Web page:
Ayomipo Kayode Popoola
Future grad credits the University of Idaho with preparing her for Harvard Law.
For as long as she can remember, Ayomipo Kayode Popoola has dreamt of becoming a lawyer.
She has recently met a major milestone toward this aspiration by being admitted into Harvard Law’s program. Popoola and her mentors credit her diverse history of student involvement and resilient work ethic as reasons for this prestigious achievement.
Since her freshman year, Popoola has been a student ambassador for the College of Letters, Arts and Social Sciences; director of Diversity Affairs; lead coordinator for summer, service, and social action through the Center for Volunteerism and Social Action; TEDx assistant; president for the African Students Association; Alternative Service Break leader in Ecuador; and a representative for the UNITY Multicultural Council.
In addition to holding leadership positions across campus, Popoola is heavily involved in undergraduate research through the international studies-focused Martin Institute and is working on research relating to the mental health services provided to refugees in Idaho.
Popoola is also a dedicated student. She’s maintained a cumulative 3.9 GPA while working toward a Bachelor of Arts in international studies, a Bachelor of Arts in sociology, minors in Spanish and Africana Studies, and a certificate in diversity and stratification.
“Seeing what she’s achieved over the years, it’s unbelievable to me,” said Romuald K. Afatchao, Popoola’s mentor and advisor in international studies. “For me to be a part of that, I am very honored.”
Through all of Popoola’s accomplishments, one of the key qualities those around her identify is her incredible humility.
Natalie Magnus, the past coordinator for at U of I’s Center for Volunteerism and Social Action, holds a deep respect for Popoola through the years of being her supervisor.
“The level of her involvement, drive, and tenacity is unmatched by her peers,” Magnus said. “It would not be uncommon for me to come back into my office later in the evening after teaching late or to pick something up, and there would be Ayo, studying for the LSAT (Law School Admission Test) or writing a research paper.”
Popoola’s vision to one day attend law school was what brought her to the U of I Services, where she met career advisors, Eric Anderson and Nicole Campbell.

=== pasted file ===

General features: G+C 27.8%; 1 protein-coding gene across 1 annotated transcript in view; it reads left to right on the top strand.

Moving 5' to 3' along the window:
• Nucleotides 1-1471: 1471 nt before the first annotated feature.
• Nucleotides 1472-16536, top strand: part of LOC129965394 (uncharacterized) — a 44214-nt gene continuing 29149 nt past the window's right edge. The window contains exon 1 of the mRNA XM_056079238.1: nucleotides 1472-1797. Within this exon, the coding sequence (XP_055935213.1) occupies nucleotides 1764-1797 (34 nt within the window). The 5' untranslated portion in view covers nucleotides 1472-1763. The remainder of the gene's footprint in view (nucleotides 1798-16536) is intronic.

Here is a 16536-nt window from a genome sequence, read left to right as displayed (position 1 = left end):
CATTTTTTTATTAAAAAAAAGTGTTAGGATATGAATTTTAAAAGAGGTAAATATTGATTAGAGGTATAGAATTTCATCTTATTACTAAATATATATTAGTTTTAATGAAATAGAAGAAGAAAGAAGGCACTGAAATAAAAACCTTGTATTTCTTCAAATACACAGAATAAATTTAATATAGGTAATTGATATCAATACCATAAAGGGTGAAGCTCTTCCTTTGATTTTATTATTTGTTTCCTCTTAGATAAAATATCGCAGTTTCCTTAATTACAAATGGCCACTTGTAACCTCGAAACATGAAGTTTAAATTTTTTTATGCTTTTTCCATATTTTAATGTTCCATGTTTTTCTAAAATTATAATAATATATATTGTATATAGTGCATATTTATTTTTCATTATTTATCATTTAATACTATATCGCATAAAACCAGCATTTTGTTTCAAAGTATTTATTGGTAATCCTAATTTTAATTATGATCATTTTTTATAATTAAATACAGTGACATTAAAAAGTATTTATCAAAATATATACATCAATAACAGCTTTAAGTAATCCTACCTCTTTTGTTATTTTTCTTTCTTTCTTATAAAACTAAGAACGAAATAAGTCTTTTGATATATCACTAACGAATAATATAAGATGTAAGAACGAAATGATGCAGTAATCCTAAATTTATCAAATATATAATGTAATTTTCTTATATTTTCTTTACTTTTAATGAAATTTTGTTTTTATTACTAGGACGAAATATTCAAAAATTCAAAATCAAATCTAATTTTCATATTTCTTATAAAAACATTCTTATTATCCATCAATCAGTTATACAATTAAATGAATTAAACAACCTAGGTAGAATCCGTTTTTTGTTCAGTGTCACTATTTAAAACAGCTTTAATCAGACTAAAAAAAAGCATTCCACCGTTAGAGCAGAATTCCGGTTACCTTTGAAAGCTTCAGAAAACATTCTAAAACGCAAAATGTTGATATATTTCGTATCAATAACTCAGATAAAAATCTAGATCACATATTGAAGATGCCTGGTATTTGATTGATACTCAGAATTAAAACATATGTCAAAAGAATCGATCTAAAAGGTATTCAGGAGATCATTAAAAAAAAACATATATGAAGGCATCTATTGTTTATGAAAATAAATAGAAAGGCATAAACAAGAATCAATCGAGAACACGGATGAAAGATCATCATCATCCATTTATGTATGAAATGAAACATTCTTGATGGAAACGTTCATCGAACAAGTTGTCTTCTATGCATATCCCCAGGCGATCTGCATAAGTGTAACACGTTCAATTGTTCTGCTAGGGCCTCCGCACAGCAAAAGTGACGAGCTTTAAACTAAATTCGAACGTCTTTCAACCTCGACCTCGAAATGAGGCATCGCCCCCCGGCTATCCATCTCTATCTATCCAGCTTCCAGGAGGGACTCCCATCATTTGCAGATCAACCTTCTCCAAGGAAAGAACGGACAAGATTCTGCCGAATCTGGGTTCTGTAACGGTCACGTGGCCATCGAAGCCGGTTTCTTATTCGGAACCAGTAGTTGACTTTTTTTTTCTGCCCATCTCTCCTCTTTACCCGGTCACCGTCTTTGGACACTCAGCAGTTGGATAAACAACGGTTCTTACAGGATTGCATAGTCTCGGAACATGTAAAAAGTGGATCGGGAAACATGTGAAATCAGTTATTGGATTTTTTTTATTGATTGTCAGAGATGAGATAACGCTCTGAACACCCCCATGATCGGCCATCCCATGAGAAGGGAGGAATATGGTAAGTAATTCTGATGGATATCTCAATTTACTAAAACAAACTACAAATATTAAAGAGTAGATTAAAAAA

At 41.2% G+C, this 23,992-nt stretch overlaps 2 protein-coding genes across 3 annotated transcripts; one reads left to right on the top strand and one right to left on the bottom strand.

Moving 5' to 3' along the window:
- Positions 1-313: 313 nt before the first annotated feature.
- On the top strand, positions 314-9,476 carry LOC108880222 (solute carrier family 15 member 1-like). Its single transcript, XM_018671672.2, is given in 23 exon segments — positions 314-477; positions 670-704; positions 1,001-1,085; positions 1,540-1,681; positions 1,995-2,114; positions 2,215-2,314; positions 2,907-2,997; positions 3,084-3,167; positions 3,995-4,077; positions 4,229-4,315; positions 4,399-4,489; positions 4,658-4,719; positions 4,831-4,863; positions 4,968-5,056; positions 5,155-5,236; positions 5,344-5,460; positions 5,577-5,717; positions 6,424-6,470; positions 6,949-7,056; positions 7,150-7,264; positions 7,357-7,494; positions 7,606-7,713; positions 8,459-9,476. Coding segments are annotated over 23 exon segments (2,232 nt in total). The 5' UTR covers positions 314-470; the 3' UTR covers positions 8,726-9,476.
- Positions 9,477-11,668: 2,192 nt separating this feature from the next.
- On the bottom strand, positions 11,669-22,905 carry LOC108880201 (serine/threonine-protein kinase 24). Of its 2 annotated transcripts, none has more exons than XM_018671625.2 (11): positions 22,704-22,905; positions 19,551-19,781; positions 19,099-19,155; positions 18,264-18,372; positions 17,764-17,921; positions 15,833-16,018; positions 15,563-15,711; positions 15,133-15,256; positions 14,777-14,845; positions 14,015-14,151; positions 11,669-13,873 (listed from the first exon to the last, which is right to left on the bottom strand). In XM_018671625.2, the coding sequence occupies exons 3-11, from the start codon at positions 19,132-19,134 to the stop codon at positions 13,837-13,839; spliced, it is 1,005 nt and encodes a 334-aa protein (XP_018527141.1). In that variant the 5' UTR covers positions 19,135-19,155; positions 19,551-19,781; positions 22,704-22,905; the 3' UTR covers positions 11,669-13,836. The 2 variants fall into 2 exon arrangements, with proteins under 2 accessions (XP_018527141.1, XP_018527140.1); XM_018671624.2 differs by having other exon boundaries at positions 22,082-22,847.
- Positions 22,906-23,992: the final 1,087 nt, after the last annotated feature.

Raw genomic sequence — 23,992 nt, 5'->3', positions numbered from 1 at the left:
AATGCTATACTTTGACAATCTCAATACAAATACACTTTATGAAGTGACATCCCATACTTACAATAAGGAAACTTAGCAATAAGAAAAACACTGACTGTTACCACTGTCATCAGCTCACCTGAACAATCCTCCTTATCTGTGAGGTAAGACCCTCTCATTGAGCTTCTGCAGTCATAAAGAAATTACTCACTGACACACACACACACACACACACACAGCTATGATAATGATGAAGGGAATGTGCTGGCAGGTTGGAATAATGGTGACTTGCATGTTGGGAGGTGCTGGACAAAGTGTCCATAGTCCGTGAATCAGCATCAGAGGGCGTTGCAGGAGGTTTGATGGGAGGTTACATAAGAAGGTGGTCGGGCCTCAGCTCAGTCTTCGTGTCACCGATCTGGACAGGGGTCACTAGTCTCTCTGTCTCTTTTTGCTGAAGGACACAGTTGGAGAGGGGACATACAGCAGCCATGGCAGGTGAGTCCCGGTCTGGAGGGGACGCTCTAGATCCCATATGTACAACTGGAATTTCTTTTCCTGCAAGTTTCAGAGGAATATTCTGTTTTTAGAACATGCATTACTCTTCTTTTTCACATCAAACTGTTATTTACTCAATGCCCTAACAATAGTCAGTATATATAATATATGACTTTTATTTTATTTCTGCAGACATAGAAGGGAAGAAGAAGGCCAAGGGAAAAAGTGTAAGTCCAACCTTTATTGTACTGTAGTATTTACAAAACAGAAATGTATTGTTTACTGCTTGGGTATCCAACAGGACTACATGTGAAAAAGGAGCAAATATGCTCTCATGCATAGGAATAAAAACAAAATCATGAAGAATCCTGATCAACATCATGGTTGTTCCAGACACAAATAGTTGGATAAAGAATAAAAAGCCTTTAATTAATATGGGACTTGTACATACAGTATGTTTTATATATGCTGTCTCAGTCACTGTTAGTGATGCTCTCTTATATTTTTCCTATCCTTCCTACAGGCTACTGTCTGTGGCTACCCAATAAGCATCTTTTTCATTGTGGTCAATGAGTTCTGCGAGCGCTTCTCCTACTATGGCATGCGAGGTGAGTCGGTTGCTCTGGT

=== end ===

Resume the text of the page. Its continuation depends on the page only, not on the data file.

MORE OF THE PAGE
Her compassion made Popoola one of the most respected and beloved students on campus, Anderson said.
“I just feel Ayo for me represents the Vandal Spirit,” he said. “A great story for future Vandals to learn about.”
Through individual appointments, her career advisors helped her prepare for Harvard Law School’s junior deferral program application during the second semester of her junior year.
This program allows undergraduate students two years of personal time to explore other professional, educational, or service opportunities prior to their legal studies at Harvard. Popoola saw this opportunity as ambitious and safe, because she still had time to re-take the LSAT and apply to other law programs if she wasn’t accepted.
Last Spring, one day before Popoola’s birthday, she was notified she was a finalist for the program and would be interviewed the following week. In preparation, Popoola scheduled mock interviews with Career Services in order to sharpen her skills and worked with various mentors throughout her college and programs.
All of Popoola’s preparation paid off. It was less than two weeks after the interviews that Popoola received the call that she was admitted to Harvard’s Law program. While the feeling of excitement was overwhelming, the emotion she recalls feeling most is relief.
“It hasn’t fully sunk in,” she said. “But every time I tell someone new, it sinks in a bit more.”
Popoola now has to finish her last year at the U of I and determine what she wants to do during her two gap years prior to starting at Harvard Law School. She might work, pursue another degree, or travel. As exciting as the future is, Popoola said she will still miss the U of I and what it has given her.
“I have no regrets,” she said. “I could not have imagined myself being anywhere else. I can’t put into words how impactful the International Studies Department has been on not just my college experience, but my life in general.”
It has been an absolute humbling experience to have had the opportunity to write about Ayo and her incredible dedication to everything she has been a part of at the U of I. As Eric said in his interview, I believe that Ayo truly does exhibit the Vandal spirit, and she will forever be known as one of the most influential students within her field. I am looking forward to seeing what else she achieves in the years to follow, because she is one of the most brilliant individuals I know.
Career Services Journalism Intern